We dig into why the Mobapad M6 HD could replace your humble Joy-Cons, then check out the indie gem Pepper Grinder.

Finding the perfect Switch controller often feels like playing a game of concession making. Maybe you’ll find a unit that packs in a bit more bulk for a comfier hand-feel, but lacks any sort of rumble. Or maybe you gain some helpful back paddles, but lose joysticks.

But now, for the first time in a long time, there seems to be a solution that seems to tick all the boxes. In fact, it might even surpass Nintendo’s original offerings, and there’s a bloody good chance you’ve never even heard of it: the Mobapad M6 HD.

With a formfactor that looks slightly similar to the Razer KISHI V2 the Mobapad M6 HD is a very sleek looking unit. Showcasing an all-white aesthetic (including the joysticks and buttons), it’s an absolute stunner when paired with the Switch, especially the Switch OLED Model. But my love for the Mobapad M6 HD is not just material looks – the feature set beefing up the unit is also worth swooning over.

The d-pad for instance, much like the Xbox’s premium Elite controller, is swappable, allowing for both the regular four-point pad or an octagonal alternative. It’s a minor feature all things considered, but allows for some wonderful flexibility depending on the types of games you like to play.

The big-ticket item though is unquestionably the analogue sticks, which are able to outdo Nintendo’s own joy-cons by eliminating gamers’ biggest pet peeve: stick drift. It’s all thanks to the power of hall effect sensors which use magnets to provide a much more accurate output, and this inclusion should help with long-term peace of mind. The larger overall size of the sticks and their more natural feeling concave nubs just add to the overall enjoyment of the Mobapad M6 HD and show how much attention has been put into its design.

This enjoyment carries across to the controller’s primary buttons as well, which leverage micro-switches for a more tactile feel. The constant clicking might not be for everyone, but I did enjoy how responsive they felt, and was more than willing to handle the noise as a consequence of that.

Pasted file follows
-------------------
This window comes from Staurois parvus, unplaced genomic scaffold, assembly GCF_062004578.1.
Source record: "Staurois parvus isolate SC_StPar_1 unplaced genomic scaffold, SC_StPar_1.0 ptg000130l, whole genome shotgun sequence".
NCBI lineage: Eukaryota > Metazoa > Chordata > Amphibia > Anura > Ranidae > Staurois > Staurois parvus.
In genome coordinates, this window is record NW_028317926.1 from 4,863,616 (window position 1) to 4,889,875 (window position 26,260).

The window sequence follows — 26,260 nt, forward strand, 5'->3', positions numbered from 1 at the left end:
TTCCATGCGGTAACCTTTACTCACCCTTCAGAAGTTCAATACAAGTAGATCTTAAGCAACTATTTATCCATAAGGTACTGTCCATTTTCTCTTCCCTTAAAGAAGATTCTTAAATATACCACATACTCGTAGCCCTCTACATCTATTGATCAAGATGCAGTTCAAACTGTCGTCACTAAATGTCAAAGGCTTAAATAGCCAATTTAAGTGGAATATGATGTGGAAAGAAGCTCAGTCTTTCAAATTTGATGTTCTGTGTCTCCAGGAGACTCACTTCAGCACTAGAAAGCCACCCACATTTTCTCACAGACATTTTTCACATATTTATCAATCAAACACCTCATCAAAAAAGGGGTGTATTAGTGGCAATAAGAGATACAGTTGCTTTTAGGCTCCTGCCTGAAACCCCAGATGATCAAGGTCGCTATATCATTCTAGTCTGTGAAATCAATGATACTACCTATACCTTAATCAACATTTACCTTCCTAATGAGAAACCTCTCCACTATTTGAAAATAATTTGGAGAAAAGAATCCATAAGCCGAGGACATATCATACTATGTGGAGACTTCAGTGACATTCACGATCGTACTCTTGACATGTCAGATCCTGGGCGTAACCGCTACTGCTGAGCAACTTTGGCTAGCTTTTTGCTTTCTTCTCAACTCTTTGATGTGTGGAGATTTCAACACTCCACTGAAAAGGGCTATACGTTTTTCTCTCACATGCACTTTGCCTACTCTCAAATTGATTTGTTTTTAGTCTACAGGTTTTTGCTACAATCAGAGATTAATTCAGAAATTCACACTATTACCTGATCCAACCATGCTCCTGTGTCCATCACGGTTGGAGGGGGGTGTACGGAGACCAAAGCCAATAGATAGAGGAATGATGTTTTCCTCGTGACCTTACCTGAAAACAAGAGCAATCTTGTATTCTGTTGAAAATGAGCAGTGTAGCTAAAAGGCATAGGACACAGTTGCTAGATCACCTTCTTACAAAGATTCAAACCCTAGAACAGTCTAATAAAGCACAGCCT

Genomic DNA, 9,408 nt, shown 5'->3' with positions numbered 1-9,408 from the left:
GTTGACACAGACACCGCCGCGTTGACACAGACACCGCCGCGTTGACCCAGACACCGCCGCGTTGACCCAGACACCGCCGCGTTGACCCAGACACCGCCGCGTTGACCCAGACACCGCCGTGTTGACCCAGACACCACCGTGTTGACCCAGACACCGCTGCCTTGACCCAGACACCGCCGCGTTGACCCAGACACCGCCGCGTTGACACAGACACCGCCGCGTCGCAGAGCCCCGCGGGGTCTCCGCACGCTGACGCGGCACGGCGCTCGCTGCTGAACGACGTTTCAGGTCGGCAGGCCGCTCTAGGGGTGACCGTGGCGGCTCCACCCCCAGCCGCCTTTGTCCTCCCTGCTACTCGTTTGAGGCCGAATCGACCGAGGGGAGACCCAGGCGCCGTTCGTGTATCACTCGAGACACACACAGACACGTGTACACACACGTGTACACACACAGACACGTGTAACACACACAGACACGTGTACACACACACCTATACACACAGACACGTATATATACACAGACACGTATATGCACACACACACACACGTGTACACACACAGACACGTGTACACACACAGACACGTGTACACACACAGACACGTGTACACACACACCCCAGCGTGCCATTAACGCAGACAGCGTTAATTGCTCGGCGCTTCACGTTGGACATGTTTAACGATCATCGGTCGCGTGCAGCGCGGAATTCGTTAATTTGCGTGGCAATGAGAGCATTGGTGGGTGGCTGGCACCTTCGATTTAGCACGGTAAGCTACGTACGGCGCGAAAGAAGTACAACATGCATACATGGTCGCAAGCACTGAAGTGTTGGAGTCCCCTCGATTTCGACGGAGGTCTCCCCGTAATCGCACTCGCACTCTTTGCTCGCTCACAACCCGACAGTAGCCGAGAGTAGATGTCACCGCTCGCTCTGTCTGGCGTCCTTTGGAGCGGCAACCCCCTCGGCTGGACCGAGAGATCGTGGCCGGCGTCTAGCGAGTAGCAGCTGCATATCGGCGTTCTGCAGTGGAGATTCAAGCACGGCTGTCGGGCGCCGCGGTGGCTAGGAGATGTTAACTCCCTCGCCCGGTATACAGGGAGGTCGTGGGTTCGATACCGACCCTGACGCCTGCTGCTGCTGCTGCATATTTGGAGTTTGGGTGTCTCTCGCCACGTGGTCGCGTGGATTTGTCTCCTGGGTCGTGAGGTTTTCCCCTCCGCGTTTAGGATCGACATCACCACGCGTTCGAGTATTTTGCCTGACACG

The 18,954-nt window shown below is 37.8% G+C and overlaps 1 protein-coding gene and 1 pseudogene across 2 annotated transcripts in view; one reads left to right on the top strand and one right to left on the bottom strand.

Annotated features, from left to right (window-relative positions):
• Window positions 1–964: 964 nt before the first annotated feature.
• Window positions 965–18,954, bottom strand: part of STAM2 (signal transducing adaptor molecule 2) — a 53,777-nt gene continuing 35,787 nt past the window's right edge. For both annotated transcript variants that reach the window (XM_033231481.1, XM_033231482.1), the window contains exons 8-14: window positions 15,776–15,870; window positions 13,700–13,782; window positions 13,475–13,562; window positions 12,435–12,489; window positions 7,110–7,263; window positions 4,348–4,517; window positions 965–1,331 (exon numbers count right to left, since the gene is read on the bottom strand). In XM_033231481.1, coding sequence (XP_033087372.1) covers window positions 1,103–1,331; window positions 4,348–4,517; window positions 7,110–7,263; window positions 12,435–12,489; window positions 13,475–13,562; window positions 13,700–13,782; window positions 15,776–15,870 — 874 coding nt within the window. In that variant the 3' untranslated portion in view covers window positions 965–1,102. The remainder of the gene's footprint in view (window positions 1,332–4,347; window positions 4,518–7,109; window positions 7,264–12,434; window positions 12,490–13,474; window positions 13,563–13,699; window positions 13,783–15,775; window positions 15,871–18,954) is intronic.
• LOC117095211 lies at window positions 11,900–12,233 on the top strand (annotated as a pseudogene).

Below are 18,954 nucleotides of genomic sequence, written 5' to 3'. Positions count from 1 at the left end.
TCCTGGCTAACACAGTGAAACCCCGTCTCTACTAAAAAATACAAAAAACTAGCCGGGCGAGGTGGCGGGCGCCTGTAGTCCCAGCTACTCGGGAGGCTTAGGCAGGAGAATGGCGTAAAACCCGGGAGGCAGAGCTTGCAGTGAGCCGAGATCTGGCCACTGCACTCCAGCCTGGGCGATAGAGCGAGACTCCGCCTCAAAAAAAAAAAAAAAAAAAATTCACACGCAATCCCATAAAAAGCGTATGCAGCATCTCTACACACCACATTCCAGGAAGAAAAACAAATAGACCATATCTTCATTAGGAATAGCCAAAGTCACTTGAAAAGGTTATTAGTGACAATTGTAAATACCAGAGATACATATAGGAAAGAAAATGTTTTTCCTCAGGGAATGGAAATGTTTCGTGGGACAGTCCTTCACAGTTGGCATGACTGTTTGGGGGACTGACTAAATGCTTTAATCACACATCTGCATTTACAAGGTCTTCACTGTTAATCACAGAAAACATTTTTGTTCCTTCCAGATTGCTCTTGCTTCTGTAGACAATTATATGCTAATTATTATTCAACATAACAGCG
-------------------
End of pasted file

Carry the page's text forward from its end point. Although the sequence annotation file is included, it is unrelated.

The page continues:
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HD rumble has somehow also made the cut, which is honestly a surprising inclusion here. Most third-party accessories skip rumble altogether, or offer a significantly worse rumble than Nintendo’s so the fact that the Mobapad M6 HD includes it is impressive. Is it as accurate as your standard joy-cons? Admittedly, no there is a certain nuance that you’ll still miss here, but it’s not a huge difference and might be worth the trade-off for all the other features you are scoring.

The one downside to the Mobapad M6 HD is the consequence of its size. While we’re more than happy with the bulk the device adds to the mainline switch, said bulk prevents me from actually being able to continue housing it within my current case. That means having to invest in a larger alternative solution, which is by no means a huge issue, but will still come at an additional cost should you wish to keep the MobaPad attached at all times. I also found that my right bumper was a little spongey and less tactile when compared to the left side, but that could just be a one-off and not indicative of a larger issue.

Those niggles aside the Mobapad M6 HD should be an incredibly appealing option for any Switch gamer. The fact that I haven’t even mentioned the NFC compatibility speaks volumes to how much it has going on. If you’re looking to amp up your Switch setup, this could just be the solution.

The Mobapad M6 HD availale for around $122 on the Mobapad website.

Also out now…

Pepper Grinder (Switch, PC)

Bound to be one of the great indie gems of 2024, Pepper Grinder is a fine return to form for Devolver Digital’s unique library of games and the perfect example of a simple premise executed with complete confidence.

It all kicks off when the titular Pepper is immediately left for dead down a cruel cavern, only to stumble upon an all-powerful grinder that allows her to jump back in the action and cause all sorts of gleeful destruction.

Luckily using said grinder to speed across levels is always an absolute hoot, as you effortlessly carve your way through all sorts of soft surfaces. Adding in a leap mechanic, granting the ability to jump from surface to surface, only adds to the appeal and provides an almost combo-like feeling as you glide around collecting coins and taking down foes. It’s not always as simple as it sounds though, with some enemies requiring careful navigation, like strange beetle creatures that need to be drilled from underneath.

Pepper Grinder is frequently filled with creativity, be that new ways to implement the grinder (attaching a key to turn a lock as the simplest example), increasingly complex boss fights or surprising modes of navigation, meaning you’ll almost certainly never be bored throughout its relatively short run-time.

Despite that potential gripe, this is still an engaging adventure that’s well worth the grind.

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